Jan 06, 2018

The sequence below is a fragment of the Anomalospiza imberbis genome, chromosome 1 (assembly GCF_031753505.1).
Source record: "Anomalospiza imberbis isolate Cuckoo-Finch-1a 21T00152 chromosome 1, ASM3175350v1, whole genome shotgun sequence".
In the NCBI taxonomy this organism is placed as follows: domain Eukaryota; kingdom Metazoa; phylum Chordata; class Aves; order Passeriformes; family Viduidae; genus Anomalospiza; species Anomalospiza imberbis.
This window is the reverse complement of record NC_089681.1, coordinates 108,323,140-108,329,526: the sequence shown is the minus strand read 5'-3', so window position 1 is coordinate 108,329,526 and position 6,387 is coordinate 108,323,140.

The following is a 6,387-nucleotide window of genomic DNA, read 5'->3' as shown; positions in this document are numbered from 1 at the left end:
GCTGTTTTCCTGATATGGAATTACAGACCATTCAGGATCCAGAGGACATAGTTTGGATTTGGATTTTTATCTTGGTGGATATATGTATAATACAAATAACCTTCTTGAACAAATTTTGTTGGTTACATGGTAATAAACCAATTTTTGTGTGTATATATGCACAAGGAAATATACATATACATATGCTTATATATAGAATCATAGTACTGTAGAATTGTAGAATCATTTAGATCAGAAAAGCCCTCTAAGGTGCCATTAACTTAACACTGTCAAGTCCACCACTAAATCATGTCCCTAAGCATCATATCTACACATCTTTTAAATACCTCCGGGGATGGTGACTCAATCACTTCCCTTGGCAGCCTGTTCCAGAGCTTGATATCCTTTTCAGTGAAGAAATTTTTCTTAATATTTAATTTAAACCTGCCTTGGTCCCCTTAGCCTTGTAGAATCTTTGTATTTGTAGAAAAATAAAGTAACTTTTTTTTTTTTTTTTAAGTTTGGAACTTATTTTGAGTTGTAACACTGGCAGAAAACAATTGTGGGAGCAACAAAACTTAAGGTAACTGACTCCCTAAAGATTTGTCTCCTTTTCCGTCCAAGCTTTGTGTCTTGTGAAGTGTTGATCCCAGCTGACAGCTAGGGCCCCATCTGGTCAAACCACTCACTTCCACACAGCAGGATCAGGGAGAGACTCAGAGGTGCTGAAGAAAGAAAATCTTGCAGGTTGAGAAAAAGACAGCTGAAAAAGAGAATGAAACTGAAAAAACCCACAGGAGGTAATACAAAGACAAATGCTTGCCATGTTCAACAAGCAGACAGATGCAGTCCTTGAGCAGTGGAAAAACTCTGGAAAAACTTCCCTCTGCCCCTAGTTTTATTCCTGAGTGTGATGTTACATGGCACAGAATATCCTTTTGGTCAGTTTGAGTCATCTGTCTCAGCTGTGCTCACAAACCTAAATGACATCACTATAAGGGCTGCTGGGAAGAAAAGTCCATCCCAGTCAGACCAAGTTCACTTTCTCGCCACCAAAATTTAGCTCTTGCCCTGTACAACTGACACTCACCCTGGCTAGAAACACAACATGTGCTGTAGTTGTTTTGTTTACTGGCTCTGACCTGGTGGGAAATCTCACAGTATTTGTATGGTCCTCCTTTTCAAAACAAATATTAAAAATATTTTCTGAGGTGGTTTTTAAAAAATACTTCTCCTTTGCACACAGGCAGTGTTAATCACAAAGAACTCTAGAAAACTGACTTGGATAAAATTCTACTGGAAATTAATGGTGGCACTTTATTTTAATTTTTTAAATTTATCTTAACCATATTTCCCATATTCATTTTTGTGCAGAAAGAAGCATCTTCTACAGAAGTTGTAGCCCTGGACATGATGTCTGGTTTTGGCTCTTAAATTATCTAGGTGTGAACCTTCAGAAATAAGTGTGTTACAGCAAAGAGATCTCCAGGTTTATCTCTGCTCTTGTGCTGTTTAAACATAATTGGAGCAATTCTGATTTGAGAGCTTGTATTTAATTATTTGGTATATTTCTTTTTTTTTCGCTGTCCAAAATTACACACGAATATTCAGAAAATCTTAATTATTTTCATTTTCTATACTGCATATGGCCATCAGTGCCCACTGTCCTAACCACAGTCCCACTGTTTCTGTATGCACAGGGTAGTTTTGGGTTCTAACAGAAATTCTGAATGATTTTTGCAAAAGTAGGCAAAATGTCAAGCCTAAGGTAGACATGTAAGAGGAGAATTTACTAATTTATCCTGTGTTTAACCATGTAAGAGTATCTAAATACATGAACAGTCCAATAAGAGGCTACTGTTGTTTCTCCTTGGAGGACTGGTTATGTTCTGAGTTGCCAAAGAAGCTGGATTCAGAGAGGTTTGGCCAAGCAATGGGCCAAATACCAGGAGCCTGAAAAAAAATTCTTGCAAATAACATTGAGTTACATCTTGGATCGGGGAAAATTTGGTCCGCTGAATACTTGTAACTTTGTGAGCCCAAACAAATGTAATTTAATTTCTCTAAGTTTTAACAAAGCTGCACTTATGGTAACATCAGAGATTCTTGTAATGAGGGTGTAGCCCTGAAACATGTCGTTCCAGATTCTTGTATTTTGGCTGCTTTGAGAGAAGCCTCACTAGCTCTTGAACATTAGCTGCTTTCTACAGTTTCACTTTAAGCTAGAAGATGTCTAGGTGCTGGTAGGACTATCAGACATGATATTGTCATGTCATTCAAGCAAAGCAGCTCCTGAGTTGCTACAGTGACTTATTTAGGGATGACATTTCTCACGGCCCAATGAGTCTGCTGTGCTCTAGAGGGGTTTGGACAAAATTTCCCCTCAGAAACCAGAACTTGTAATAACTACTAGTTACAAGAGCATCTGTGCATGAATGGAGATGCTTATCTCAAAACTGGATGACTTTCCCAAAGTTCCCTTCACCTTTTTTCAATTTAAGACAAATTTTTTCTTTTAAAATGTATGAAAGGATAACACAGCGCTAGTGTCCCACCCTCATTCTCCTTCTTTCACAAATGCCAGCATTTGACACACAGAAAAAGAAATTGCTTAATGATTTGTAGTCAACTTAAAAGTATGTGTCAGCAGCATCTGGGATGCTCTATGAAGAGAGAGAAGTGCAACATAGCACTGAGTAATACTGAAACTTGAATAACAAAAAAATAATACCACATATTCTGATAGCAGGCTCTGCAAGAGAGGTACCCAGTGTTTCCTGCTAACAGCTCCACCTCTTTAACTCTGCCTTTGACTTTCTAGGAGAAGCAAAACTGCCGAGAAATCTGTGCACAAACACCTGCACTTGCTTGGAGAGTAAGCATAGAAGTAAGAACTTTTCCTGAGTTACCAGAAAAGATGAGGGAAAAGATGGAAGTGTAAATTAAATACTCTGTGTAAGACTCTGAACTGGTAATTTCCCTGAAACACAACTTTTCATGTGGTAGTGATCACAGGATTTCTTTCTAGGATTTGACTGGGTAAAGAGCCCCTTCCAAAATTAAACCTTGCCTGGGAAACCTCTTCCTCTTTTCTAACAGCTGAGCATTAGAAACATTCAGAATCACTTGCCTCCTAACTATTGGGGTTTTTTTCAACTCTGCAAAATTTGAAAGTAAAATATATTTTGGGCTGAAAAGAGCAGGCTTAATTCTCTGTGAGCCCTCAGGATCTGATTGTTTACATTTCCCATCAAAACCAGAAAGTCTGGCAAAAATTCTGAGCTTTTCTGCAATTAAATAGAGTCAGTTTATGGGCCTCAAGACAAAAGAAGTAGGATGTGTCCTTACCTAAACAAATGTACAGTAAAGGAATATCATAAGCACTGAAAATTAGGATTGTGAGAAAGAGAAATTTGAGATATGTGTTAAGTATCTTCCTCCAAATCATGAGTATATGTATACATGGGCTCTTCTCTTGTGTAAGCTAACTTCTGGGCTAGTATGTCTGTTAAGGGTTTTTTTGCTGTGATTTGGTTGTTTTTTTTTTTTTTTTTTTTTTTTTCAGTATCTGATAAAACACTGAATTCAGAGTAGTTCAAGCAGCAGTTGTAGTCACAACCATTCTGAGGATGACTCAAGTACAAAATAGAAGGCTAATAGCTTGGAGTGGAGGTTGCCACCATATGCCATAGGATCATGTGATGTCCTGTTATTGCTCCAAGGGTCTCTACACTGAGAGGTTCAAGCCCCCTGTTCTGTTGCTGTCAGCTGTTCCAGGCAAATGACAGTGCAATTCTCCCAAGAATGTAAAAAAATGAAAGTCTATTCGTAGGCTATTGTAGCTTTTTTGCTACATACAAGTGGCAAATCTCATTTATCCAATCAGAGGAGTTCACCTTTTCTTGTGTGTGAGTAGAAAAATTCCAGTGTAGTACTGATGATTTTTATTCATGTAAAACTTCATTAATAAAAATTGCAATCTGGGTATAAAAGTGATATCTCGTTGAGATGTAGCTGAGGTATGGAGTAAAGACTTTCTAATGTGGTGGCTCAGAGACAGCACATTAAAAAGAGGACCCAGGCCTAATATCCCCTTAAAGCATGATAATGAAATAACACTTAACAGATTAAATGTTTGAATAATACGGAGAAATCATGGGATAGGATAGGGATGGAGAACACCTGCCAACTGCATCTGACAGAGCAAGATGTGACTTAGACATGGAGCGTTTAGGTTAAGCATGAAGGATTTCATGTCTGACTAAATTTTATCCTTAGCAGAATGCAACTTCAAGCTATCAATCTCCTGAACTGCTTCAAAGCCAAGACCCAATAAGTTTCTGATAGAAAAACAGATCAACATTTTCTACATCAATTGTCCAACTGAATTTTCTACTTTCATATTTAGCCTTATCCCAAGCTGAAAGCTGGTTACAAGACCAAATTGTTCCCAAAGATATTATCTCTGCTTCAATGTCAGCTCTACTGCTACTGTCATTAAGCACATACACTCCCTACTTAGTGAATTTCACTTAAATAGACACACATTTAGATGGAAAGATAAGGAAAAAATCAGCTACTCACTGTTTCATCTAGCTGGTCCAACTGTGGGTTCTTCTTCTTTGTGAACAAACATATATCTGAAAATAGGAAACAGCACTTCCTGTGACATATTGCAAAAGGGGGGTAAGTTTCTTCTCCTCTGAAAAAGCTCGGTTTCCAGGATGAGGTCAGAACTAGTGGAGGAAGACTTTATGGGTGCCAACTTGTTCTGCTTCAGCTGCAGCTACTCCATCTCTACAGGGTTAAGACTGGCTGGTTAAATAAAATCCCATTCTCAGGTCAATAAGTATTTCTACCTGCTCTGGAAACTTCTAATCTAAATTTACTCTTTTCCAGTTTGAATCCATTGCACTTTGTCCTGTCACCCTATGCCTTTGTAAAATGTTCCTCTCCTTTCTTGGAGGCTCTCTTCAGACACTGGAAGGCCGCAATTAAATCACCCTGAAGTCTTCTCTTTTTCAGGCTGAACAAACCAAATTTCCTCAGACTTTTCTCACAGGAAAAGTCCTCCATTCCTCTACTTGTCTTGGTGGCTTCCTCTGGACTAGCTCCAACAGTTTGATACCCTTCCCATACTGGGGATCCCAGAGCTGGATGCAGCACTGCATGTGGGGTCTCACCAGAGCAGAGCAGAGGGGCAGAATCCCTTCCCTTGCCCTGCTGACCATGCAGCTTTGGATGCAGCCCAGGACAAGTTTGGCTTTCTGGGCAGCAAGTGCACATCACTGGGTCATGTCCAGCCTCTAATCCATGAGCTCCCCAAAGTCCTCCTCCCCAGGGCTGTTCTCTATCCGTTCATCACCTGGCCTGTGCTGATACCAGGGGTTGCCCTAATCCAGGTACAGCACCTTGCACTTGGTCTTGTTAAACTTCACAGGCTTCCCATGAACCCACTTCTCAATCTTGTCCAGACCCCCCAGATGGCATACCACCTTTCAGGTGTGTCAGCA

To say books saved me would be an understatement. I was always kind of a loner. I didn't really have friends. I wasn't accepted into any friend group. It was just me. But I found comfort in books and art even at a young age. I would go to the library or the art room instead of going to recess because I didn't have someone to play with or someone who understood my love for reading. At home it was the same. No one liked to read so they didn't understand my love for it. I felt alone but I had the comfort books gave me. Cassandra Clare, my favorite author, wrote "it was books that made me feel like perhaps I wasn't completely alone", and I feel like that's how I felt. I couldn't connect with a physical being but I connected with the words that were written in the pages. And that was enough. But once I got to middle school I was placed in advanced classes and because of that I was ranked as one of the top ten in my class. From that point on, my parents expected so much from me. They expected me to get perfect grades and to keep my rank. To them I was their "smart and perfect" daughter. To them a B was a failing grade because I should have done better. And because I'm not a native English speaker, I always had to try a little harder than anyone else. The constant anxiety I felt to be perfect and to please them was a lot to handle. I slowly stopped doing the things I loved. By the begging of seventh grade I stopped drawing and painting because I didn't have time. I was too busy with school. It was becoming too much for me. The stress of everything was wearing me down. By eighth grade, I didn't have time to read. And when I stopped reading, I lost the comfort it gave me. I didn't have a way to release any of the stress and anxiety that I felt. I began to crumble under it all. I felt empty and alone. I didn't do anything for myself. I got good grades for my parents. I continued cheering because my younger sister wanted me to. I went to dance classes because my older sister wanted me to. Honesty I think I didn't kill myself then because I didn't want it to be an inconveniences to anyone. I couldn't take it anymore. I started to just go through the motions. I woke up at the same time everyday, I went to school and got back home at the same time, I did homework for five hours everyday, I went to cheer at the same time, I went to sleep at the same time. I just repeated the same motions everyday. Over and over again. Everything just blurred together. Everything was just black black and white. I'm sure my parents noticed that I was so unhappy. They noticed when my grades started to drop, But to them it wasn't because I was depressed, it was because I started to become "lazy" and "gave up". I didn't start reading again until I hit rock bottom. I remember the feeling of awe that I felt when I went to the library for the first time in what felt like forever. The sad part is that I only went there because I was meeting up with people to study. I didn't realize that until later because I was so amazed that after so may year of feeling numb, I felt something. Reading again was like I woke up for a terrible nightmare. It felt like I could finally breathe again. Getting back into reading was like going home after years of being lost. It wasn't until I read the Shadowhunter Chronicles that I began to feel like I was becoming my own person. I don't know if it was because of the amazing world that Cassandra Clare created or if it was because I connected with Clary, the main character in the Mortal Instruments, because of our love for art or because Tessa, the main character of the Infernal Device, love to read as well but I felt like I was alive again. While I was reading Lord of Shadows, I stumbled across a quote that explained so clear what happened to me, "fiction is truth even if it is not fact. If you believe only in facts and forget stories, your brain will live, but your heart will die". That's what happened to me. I forgot about stories and in result my heart died. I had a hard time after I escaped the emptiness I was stuck in because, I didn't know who I was. You find out who you are in your teenage years, but I was depressed half of mine so I had no idea who I was. All I knew is that I like to read and draw. I slowly began to learned what made me smile and what helped me became the person I want to be. Reading showed me it was okay to make mistakes because I'm not perfect and that okay. Literature honestly gave me life. It brought light into my life when I was surrounded by darkness and allowed me to find myself in the pages that I read. Years later I sometimes find myself slipping again but then I remember how I felt and I never want to feel like that again.